By Charlotte Reed
“Let’s see what we can do.”
i am made of clay.
My body is lifeless, on the cold slab of a table.
I wish it was formless in this moment of observation.
He stands over me, a surgical mask on, eyes dark.
He stretches out my fingers, makes them long and lanky,
pushing my shoulders, broadening them.
I am no longer dainty.
He grabs my jaw, crushing it in his hand and when he moves away it is sharper, wider.
I am no longer delicate.
My legs are squeezed, the pressure shaping them,
they’re strong now.
My hips are a more complex problem-
child-rearing, birthing, easy hips for a baby to pass through.
They are crushed, shrunk, losing their shape.
I am no longer prepped and preened for motherhood.
My chest is decompressed, the air let out of it through a tube
until eventually it is flat, skin flapping loose where it used to be inflated,
what made me desirable now collapsed, unable to hold under the test of time.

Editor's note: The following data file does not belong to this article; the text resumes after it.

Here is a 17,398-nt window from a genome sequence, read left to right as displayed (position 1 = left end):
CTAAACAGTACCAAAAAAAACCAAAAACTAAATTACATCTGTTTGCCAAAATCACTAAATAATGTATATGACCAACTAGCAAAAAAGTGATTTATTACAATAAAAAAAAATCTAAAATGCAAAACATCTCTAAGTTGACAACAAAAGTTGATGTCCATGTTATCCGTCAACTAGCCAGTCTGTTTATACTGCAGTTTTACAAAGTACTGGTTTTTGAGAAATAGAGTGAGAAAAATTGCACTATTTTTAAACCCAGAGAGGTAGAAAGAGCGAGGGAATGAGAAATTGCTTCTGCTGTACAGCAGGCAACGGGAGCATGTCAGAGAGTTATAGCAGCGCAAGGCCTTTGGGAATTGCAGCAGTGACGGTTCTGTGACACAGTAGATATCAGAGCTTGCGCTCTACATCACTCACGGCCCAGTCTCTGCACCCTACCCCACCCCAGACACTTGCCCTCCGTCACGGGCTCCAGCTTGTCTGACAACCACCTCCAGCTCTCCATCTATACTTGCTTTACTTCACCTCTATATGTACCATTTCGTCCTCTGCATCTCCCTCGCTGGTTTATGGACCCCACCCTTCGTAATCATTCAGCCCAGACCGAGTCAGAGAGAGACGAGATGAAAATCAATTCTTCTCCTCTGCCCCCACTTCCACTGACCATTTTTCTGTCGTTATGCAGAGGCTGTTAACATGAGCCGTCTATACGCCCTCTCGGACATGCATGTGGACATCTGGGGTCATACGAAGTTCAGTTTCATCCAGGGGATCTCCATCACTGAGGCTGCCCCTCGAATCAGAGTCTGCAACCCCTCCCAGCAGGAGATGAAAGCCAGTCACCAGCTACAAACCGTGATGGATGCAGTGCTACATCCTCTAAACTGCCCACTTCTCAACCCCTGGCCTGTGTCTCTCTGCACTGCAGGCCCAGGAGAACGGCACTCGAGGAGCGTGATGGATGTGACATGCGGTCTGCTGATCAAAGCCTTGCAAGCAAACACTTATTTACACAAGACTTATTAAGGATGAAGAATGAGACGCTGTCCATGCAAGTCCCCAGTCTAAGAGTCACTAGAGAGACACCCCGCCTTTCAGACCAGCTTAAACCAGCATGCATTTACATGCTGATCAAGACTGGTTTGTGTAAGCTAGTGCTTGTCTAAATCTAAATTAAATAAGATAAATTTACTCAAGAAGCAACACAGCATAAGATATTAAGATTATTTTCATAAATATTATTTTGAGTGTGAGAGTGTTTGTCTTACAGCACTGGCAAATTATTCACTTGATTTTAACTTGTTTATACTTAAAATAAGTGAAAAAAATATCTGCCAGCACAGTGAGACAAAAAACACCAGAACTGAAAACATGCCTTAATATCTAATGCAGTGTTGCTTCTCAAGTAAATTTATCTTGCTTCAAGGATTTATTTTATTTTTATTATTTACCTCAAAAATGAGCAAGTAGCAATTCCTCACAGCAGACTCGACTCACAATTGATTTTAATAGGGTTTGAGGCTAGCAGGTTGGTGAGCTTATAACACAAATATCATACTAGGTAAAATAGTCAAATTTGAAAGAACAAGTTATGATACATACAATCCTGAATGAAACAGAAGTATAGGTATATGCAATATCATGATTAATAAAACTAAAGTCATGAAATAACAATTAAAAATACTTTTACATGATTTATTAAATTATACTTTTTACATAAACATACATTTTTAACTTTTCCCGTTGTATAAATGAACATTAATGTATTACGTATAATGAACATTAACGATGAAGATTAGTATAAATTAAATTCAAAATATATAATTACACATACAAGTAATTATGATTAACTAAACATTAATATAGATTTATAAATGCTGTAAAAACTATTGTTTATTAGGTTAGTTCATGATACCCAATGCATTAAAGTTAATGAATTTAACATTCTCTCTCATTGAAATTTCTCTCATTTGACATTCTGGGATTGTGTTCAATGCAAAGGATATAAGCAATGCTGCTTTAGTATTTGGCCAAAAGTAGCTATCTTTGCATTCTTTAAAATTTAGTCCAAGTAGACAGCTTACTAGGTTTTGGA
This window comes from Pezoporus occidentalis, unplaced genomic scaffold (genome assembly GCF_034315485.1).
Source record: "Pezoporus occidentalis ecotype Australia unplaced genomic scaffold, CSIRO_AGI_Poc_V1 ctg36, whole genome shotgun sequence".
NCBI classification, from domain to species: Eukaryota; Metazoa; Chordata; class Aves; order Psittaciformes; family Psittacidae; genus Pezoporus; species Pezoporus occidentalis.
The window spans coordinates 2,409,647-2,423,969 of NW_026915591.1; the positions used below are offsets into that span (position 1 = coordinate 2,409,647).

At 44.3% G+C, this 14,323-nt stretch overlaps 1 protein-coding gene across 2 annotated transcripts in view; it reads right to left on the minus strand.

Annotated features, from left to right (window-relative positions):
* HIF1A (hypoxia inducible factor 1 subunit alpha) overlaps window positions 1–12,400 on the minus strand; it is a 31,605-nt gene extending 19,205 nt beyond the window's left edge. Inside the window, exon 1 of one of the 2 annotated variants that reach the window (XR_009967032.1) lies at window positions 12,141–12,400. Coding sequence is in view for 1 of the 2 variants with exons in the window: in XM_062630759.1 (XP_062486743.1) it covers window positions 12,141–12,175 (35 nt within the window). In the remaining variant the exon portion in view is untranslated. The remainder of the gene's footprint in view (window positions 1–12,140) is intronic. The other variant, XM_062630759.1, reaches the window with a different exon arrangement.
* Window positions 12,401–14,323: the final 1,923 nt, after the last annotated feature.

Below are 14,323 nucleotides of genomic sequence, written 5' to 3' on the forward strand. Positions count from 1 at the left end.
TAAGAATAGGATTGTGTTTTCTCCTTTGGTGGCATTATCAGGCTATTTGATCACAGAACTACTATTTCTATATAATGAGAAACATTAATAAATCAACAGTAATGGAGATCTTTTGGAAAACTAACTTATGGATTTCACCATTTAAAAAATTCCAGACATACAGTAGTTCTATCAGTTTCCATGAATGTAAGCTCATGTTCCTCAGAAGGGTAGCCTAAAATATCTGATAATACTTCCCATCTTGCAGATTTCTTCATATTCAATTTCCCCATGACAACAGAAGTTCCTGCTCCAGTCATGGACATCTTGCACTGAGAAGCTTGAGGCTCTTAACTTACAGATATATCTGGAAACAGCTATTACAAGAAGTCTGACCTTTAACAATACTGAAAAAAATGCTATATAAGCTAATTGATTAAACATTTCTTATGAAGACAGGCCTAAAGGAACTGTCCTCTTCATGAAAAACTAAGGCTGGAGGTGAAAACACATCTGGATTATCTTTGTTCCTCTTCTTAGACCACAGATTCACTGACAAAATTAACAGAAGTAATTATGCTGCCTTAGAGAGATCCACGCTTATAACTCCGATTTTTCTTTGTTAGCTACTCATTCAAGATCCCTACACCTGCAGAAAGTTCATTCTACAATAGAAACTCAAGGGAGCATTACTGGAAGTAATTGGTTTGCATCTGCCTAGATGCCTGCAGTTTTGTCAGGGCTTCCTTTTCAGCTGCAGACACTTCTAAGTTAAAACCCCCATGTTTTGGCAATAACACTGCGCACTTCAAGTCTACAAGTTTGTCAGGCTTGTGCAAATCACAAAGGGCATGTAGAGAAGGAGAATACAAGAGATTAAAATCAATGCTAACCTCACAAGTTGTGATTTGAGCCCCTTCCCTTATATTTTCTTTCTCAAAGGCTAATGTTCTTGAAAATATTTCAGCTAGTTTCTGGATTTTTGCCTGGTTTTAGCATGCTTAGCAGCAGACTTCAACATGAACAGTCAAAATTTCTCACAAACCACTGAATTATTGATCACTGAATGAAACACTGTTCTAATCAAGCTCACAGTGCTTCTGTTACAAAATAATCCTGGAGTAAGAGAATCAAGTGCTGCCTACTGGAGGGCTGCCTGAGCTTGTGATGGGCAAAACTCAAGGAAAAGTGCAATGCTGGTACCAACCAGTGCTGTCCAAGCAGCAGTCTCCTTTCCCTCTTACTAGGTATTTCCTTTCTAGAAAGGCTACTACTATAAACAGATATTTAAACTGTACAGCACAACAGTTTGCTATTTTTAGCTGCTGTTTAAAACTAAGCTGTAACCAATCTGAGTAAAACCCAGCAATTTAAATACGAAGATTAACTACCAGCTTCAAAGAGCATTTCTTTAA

Perhaps it is better this way, the observation on me less intense.
A mirror is hung directly above me.
The purpose of this unspoken; I think it is so I can see the progress on me.
My skin is sickly pale, losing the golden tan of experience,
the outdoors no longer a place I frequent.
I’ve been smoothed out, something desired by many, but it looks unnatural,
eyes meeting my own, sunken in a body that is not mine.
I miss the scars on me, the little nicks from where I fell as a child,
evidence of my humanity that has been poked and prodded until it is no more.
No one wants a body in their bed that is human.
He sees this, getting out his scalpel to recreate those nicks,
letting my sunken eyes track his movements in the mirror.
When he is done my body is my own-
nothing about it made for another.